Romeo is imprisoned; Juliet is heartbroken, and it will be even worse as the story continues.
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Act 3, Scene 2
by Hank C, Austin Y, Monica.
This shows her deep feelings for Romeo, showing us that Juliet had fallen in love with him for real.
How does Juliet feel when she heard the death of Romeo?
As said before, because she loved Romeo, she’s surprised and despaired when she heard Romeo's death.
Phoebus is the god whose chariot pulls the sun across the sky; Phaeton was his son, who lost control of the chariot when he drove too fast.
line 17- "Come, night, come, Romeo, come, thou day in night;
For thou wilt lie upon the wings of night
Whiter than new snow on a raven's back."
This metaphor contrasts Romeo's shining whiteness and the deep black of the night.
There are a lot of personification in Act 3 scene 2-
line 10-"Come, civil night, thou sober-suited matron, all in black." This line is not only personifying night because she is asking it to come as if it were something she could command, but also because she is referring to it as a mourning matron dressed all in black.
Questions after reading the scene...
Why did Juliet resigns to kill herself?
-Because Juliet thought that Romeo killed himself, so she’s really upset.
Eventually, she subsides into grief for the loss of her husband, and sends the Nurse to look for Romeo.
-line 113- "But oh, it presses to my memory, Like damnèd guilty deeds to sinners' minds." Here Juliet is talking about that she is trying to forget about the new the nurse brings but her the news is sticking to her memory.
-line 76-"Beautiful Tyant, Fiend angelical!" A tyrant is an oppressive dictator who pays no heed to justice.
Juliet: spouse of Romeo
The daughter of Capulet and Lady Capulet.
in this act:
-surprised wen hearing the news about Romeo fighting Tybalt
-confused, thought that Romeo was dead
-felt despair because she cannot see Romeo again
-also scared that Tybalt is killed
-tried to commit suicide
-later she knew he was banished
-a lot worse than Tybalt slained 1000 times
Juliet’s nurse, the woman who breast-fed Juliet when she was a baby and has cared for Juliet her entire life.
In this act:
-rushed in to tell the bad news aboutRomeo
-very distraught, stumbling over the words, revealing her personality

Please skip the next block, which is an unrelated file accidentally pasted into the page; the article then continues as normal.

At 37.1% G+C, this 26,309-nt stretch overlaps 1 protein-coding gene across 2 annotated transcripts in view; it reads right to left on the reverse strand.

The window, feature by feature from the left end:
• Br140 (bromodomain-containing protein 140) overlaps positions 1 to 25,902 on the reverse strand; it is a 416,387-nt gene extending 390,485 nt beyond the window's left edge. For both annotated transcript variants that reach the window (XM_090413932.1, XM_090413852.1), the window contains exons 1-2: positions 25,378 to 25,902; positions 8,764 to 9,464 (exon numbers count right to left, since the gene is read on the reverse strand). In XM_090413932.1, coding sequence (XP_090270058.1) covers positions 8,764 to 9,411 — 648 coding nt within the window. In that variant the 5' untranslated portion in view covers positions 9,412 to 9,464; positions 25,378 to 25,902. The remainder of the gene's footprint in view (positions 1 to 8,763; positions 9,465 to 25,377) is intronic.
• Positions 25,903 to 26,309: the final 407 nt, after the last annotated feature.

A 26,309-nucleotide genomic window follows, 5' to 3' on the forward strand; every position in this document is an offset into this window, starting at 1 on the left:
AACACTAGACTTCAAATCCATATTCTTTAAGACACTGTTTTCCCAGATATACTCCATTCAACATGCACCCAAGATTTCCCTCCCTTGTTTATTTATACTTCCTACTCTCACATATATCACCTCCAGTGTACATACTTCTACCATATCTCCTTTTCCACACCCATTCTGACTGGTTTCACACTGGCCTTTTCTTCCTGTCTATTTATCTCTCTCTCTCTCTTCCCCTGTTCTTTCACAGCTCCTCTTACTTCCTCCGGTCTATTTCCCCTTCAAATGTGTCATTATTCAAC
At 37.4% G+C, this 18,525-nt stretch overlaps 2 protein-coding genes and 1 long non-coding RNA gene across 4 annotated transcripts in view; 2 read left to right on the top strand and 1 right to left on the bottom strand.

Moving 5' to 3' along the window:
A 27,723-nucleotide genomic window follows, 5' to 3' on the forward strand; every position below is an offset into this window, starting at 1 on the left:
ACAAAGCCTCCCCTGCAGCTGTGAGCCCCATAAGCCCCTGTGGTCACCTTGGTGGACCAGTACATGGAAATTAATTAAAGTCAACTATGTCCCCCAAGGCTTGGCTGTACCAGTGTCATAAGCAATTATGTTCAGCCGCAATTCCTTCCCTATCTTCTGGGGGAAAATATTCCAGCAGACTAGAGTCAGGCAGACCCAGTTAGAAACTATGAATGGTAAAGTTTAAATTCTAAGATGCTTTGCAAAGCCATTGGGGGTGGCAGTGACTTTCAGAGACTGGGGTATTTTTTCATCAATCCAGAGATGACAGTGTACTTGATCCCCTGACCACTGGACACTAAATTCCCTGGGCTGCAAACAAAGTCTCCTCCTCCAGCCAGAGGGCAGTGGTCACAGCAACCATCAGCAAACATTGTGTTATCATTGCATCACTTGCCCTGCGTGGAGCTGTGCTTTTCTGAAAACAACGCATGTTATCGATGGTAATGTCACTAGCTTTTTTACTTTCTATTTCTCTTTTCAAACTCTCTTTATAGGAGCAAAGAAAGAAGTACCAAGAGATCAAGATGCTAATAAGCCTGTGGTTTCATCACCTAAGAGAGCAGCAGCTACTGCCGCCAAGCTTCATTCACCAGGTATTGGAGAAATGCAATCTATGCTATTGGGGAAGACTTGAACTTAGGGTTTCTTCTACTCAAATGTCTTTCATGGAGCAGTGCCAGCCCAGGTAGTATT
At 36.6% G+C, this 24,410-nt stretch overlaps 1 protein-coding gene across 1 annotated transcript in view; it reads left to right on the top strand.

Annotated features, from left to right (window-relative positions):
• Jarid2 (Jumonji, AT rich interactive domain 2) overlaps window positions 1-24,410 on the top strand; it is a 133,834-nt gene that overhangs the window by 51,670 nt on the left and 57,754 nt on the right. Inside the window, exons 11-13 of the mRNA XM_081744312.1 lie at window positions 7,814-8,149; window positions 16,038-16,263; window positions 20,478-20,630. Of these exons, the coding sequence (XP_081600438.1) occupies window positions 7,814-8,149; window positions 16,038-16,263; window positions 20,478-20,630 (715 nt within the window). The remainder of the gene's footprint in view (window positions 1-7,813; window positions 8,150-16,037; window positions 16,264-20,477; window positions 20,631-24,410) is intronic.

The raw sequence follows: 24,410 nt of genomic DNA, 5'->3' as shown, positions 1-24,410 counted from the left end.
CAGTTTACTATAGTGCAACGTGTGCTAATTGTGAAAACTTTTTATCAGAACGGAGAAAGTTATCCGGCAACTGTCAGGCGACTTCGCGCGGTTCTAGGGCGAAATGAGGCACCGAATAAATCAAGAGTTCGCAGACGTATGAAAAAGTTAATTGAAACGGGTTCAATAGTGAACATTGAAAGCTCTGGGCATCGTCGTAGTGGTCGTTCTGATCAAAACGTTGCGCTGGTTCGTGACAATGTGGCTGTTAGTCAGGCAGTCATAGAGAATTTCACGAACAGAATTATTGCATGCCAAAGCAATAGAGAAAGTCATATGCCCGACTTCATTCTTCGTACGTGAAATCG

-moaned about Tybalt's death
-knows where Romeo is hiding, therefore Juliet gave her the ring to Romeo as a token of love
Act 3 scene 2
Romeo and Juliet Act 3 Scene 2 Analysis
Long summary: Juliet longs for night to come, when Romeo will ''Leap to these arms untalk'd of and unseen.'' She is passionate in love, but the Nurse shatters her dreams with the confused reports of his death and banishment.
End with your thesis where you indicate who is most to blame and why.
Body Paragraph 1
This paragraph must discuss how BLAME factors in to the OVERALL plot of this drama.
Are there a few people who could be4 considered to blame?
What is tragic about the events in the play?
Body Paragraph 2
This paragraph must narrow down to ONE PERSON who shoulders the MOST blame for what goes wrong in the play.
Who is most to blame?
How could he/she have acted differently?
Try to make a connection or discuss modern relevance.
Can you relate to the idea of shouldering blame for tragic events?
Can you relate to the idea of families (or friends) feuding?
Do you think the tragic events in the play still matter today?
Can we learn from the tragic events in Romeo and Juliet?
Benvolio, in rounding up his party of masked guests to attend the dance, has included a new character in the group-Mercutio, known for his wit and love of adventure. The guests are accompanied by torchbearers to light the way and drummers to announce their coming. The maskers are expected to announce their presence with a short speech, after which the host would welcome them and invite them to participate in the dance. Romeo is worried about making a speech and being discovered. Benvolio, however, dismisses the idea, adding that they will dance awhile and then leave. Romeo says that he wants to enter as a torchbearer, for he only wants to look on. Mercutio insists that he must dance, but Romeo declares that his soul is too heavy for dancing. He says that he has been too sorely wounded by Cupids arrow to soar high. Mercutio grows impatient with his friend, but he prefers jesting and exchanges puns with Romeo. Romeo tells him of a dream in which he was warned of death if he goes to the dance. Mercutio ridicules dreams and their interpretations. Benvolio is annoyed over the delay caused by his friends. He orders the drummers to beat the drums and announce their arrival at the party. Romeo joins in the festivities, but his mind is not at ease.
/It is the east, and Juliet is the sun / metaphor: Literary Allusion: Come, night; come, Romeo; come. Foreshadowing In Romeo And Juliet What worksheet are you looking for?